Unpaid internships highlight income inequality
People have also argued strongly that unpaid internships are luxuries for the economically fortunate. That line of thought makes sense, especially considering that many internships occur during the summer. That's a time when people who are not financially stable can't even consider applying for internships because they have to use that coursework-free season to make money that'll sustain them through upcoming semesters.
It raises the question of whether employers might be unintentionally preventing ideal candidates from applying for an internship because an unpaid option isn't financially realistic. Employers who offer paid internships bring a welcome element of equal opportunity to the internship candidate pool.
What must happen to help interns who take unpaid internships?
Indeed, paying interns or making them work for free is a decision that's up to employers. If they choose the latter, they must break the stereotype and reward worthy interns by letting them do things that'll genuinely benefit them in their future careers.
Of course, it would be feasible to assign interesting activities based on a person's prior performance. If someone characteristically shows up late and displays an obviously bored attitude while interning at a company, he or she would arguably not be a prime candidate for exciting and demanding responsibilities. On the other hand, when an intern manages time well, is inquisitive and otherwise meets or exceeds expectations, then the stage is set for bigger and greater things.
Also, employers need to consider that payment could be an incentive that helps them find the best, most highly motivated interns. If that happens, they might reduce hiring costs down the line because they can bring proven interns on board instead of having to dive blindly into the job market.
Hopefully, the influx of legal cases taken against companies that didn't pay interns for doing valuable work might inspire a change. Until then, it's up to interns to be assertive if they're continually only given menial duties during an internship. As long as they're performing well at a level that is at least as good as their peers, they can build a strong case that if payment is out of the question, they need to get educational ways to spend their time.
One woman's story of a mother who worked full-time and how it affected her
According to the U.S. Department of Labor, slightly less than half of all married households have two working parents. I am in that 47 percent of kids who grew up with a mother and father who worked full-time; they worked throughout my childhood and well into my adult years. (Despite their current empty-nester status, my parents still work full-time, with dreams of retirement somewhere over the 401(k) Rainbow.) Many of my friends, on the other hand, grew up with stay-at-home moms, self-proclaimed homemakers or housewives, who between their child's violin practice, doing carpool and running the booster club, spent plenty of quality time with their children.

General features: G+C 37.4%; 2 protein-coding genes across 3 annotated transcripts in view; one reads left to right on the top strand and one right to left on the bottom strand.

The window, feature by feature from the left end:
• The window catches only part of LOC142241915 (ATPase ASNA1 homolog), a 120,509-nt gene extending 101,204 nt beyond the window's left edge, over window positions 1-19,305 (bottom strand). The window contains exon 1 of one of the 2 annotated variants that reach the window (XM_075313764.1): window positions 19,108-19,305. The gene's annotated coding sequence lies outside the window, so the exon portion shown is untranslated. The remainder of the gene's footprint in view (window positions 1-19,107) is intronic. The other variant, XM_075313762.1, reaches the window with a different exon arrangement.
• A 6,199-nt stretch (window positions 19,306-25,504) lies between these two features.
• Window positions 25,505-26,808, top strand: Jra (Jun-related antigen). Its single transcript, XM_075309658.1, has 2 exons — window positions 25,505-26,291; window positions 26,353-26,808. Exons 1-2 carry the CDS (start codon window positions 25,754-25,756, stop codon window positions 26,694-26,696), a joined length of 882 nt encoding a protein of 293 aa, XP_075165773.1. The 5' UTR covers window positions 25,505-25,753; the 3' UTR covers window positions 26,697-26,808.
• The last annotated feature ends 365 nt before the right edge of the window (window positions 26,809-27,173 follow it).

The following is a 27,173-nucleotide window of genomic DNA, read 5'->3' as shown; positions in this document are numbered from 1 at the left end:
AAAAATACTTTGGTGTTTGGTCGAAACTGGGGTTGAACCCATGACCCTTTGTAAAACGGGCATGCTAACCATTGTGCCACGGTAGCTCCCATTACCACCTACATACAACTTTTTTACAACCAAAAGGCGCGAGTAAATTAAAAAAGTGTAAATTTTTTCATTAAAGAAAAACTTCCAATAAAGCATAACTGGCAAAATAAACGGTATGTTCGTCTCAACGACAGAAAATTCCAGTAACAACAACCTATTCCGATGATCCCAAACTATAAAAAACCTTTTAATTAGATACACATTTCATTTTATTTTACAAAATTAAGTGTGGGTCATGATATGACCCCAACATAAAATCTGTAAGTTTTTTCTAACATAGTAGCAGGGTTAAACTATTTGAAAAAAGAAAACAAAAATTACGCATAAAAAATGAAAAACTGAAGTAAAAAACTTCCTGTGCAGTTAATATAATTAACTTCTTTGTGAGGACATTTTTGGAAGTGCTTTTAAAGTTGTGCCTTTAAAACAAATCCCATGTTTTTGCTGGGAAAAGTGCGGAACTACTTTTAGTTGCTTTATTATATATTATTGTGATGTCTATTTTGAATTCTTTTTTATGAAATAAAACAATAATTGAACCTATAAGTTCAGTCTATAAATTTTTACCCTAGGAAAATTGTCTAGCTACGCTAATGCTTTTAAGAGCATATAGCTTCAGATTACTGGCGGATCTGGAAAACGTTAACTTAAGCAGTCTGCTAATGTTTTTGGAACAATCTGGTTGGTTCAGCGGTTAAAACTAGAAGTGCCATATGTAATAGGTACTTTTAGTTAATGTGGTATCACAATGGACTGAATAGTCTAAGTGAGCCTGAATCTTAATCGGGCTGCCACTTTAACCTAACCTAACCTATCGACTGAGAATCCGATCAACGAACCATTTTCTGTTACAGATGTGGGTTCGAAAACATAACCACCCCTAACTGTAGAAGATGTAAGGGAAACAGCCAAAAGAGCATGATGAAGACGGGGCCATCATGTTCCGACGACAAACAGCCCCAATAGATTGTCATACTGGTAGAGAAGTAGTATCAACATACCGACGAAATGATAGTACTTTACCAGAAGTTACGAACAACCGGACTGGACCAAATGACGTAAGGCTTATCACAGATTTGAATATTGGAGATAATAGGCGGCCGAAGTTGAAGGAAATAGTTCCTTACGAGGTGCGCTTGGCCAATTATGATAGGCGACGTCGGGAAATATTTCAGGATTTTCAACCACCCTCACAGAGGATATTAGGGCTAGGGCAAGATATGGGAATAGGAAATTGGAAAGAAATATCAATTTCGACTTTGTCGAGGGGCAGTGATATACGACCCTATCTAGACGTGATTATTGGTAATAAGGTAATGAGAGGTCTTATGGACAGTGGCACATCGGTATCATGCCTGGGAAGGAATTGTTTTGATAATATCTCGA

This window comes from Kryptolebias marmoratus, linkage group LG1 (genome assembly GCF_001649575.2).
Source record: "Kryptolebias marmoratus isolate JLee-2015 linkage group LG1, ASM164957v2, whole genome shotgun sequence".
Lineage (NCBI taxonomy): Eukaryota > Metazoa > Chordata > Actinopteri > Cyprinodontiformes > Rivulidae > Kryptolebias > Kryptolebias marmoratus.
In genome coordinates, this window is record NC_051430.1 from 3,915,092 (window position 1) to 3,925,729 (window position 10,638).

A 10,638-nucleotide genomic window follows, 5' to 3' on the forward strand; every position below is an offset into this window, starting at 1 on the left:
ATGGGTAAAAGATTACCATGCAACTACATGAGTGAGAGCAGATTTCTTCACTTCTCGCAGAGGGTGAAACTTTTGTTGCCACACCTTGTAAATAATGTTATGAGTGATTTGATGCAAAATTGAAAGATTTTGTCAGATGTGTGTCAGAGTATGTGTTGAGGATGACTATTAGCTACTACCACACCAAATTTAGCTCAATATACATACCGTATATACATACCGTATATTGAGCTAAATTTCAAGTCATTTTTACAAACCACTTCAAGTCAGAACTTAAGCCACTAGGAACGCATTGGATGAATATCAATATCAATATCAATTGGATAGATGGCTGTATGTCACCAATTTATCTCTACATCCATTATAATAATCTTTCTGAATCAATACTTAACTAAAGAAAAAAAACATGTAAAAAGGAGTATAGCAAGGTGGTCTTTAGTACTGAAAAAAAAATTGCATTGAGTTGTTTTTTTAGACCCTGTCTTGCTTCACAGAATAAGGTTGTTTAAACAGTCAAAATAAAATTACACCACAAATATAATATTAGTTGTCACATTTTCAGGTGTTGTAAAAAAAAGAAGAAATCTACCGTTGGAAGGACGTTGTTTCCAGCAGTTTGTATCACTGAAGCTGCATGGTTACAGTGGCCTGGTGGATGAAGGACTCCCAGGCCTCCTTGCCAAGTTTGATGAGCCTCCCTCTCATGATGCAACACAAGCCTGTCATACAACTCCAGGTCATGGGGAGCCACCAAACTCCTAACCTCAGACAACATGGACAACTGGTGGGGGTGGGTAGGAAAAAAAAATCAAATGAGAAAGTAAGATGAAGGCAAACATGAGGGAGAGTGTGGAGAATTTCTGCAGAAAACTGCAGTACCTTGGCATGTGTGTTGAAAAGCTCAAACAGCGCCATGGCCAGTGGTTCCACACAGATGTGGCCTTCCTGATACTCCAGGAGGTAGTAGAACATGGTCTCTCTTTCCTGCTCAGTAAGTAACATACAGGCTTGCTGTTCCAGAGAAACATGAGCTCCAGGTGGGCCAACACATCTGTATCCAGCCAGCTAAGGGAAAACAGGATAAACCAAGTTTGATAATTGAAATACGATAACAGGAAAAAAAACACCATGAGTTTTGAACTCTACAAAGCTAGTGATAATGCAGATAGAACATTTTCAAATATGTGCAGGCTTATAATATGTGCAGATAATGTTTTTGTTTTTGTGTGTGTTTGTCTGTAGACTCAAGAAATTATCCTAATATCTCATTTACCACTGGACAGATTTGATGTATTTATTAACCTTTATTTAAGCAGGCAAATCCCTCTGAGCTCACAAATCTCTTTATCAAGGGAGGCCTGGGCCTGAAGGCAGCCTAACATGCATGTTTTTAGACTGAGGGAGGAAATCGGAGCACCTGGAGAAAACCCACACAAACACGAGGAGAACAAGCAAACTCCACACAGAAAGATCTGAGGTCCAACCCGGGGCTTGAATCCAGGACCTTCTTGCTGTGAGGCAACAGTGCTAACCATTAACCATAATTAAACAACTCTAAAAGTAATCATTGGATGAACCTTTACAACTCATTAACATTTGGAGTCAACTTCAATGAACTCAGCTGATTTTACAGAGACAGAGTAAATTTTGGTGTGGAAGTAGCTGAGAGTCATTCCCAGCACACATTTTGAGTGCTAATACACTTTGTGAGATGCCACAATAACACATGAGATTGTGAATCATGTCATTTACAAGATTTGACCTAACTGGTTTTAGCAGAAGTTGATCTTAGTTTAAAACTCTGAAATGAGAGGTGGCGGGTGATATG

Millennial women have a unique to-work-or-not-to-work dilemma
Here's my theory: Millennial women have a unique to-work-or-not-to-work dilemma. Half of us were raised by women who did not work, yet as young women, we are tasked with closing that pesky gender gap by working and climbing the corporate ladder.
The point of this piece is not that all women should want to be working moms, or that being a stay-at-home mom is bad. While I am not a mother, I have spent enough time babysitting whiny kids and barfing babies to believe it when people say being a mom is a full-time job. My point in discussing the benefits of being raised by a working mom, and the conclusions I drew from the experience, is solely this: Employed moms should be relieved of working-mom guilt, and future stay-at-home moms should not face ridicule for not "leaning in" far enough.
The most important thing I learned about having a mom who worked full-time is that moms are individuals. Despite the simplicity of that statement, it was an ah-ha moment for me to learn.
My mom, Alexandra "Alie" Pruner, considers herself first and foremost a mother, which makes sense given that she carried me inside her for nine months and has spent enough money on my education to fund a small country. Growing up with a working mom made me realize, though, that in addition to being a parent, my mom is also a spouse, a co-worker, a Democrat, a mentor, a daughter, a feminist, a shameless lover of Dwayne "The Rock" Johnson movies and many other things. My mom spent an entire lifetime in many of those roles long before my brother and I came along; she chose to live those roles because it made her happy.
By working full-time, my mom was a better mother to me. She was happier as an individual, thus making her a more compassionate, aware and present
Not everybody is meant to be a working mom, but for my mother, work is a necessity. She was forced to be independent at a very young age, and making strides in the corporate world makes her happy. She works on the weekends, has a fifth appendage — also known as her BlackBerry — and has probably led a board meeting via conference call during most of our family vacations. She is a pioneer for women in her industry, and much like myself, although on a much grander scale, she seeks to relieve working moms of the guilt they experience for leaving their kids at home.
By working full-time, my mom was a better mother to me. She was happier as an individual, thus making her a more compassionate, aware and present mother when she got home from work. She may not have been the person who picked me up from school or cooked us dinner every night — thank goodness for that, by the way, because she is a horrible cook — but she was a better mom for making herself a happy individual even when it made her feel guilty. I love her even more for having the courage to work full-time during an era, when women were encouraged to be wives or mothers first — and people second.
I hope our generation affords women the right to choose what type of lifestyle is best for them as individuals, and frees them from any guilt or ridicule for making their choice. Closing the gender gap and modern feminism comes down to the perception and treatment of women and their decisions. It is about relieving working moms, like mine, from feeling shame, and preventing future moms from feeling that being a stay-at-home mom is not enough.
I am not upset that my mom missed a few soccer games. I am proud she knew that to be the best mother possible, she had to be the best version of herself as an individual first. I hope she feels she can wear the titles CFO and mom with equal pride, because the way she has inspired me, she definitely should.